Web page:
The NCA certifies that an applicant has:
- an understanding and knowledge of Canadian law, and
- knowledge equivalent to that of a graduate of a Canadian common law program.
Equivalence to an approved Canadian common law, law degree serves as the benchmark when the NCA evaluates applicants with legal education or training in another country or in a Canadian civil law program. The Certificate of Qualification does not, however, duplicate a Canadian law degree, which varies between law schools. NCA applicants may be asked to challenge examinations in subjects that all law schools may not require for a law degree.
In January 2014, the NCA approved two changes to its assessment policies. The first change is detailed in policy paragraph 1.2.5, and involves deadlines for an NCA applicant to complete their assigned requirements. The new policy gives all NCA applicants five (5) years from the date of their assessment to complete their requirements. This policy change applies to all active NCA files.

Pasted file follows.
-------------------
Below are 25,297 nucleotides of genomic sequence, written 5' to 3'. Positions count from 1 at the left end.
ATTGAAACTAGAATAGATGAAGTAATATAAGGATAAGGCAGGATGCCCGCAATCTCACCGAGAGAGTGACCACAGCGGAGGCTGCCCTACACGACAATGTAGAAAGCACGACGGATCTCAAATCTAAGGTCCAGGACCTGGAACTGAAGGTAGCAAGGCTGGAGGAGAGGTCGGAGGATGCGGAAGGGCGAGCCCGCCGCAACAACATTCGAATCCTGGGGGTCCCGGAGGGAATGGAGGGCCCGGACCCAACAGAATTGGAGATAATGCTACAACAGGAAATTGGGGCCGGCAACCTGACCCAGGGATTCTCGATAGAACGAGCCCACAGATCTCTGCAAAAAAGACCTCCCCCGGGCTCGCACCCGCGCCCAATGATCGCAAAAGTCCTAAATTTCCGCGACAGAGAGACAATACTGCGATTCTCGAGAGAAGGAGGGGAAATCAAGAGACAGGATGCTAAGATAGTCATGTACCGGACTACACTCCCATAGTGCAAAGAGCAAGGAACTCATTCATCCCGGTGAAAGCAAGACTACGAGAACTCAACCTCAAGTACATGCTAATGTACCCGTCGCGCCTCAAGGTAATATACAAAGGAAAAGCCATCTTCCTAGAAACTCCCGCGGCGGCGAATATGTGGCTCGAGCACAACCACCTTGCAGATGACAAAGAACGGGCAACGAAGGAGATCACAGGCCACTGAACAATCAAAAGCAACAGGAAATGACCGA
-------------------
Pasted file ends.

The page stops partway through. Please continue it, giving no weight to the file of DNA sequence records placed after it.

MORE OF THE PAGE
If your file was assessed on or after January 2009, you have five years to complete your assigned requirements and you do not need to contact the NCA for an extension. If your qualifications were assessed prior to January 2009 and you have not completed your assigned requirements, you must contact the NCA to request an extension. Your request must state the reasons for needing an extension.
The second change involves wording in policy paragraph 3 for the assessment of applicants with non-common law training; there are no substantive changes to this part of the NCA policy.
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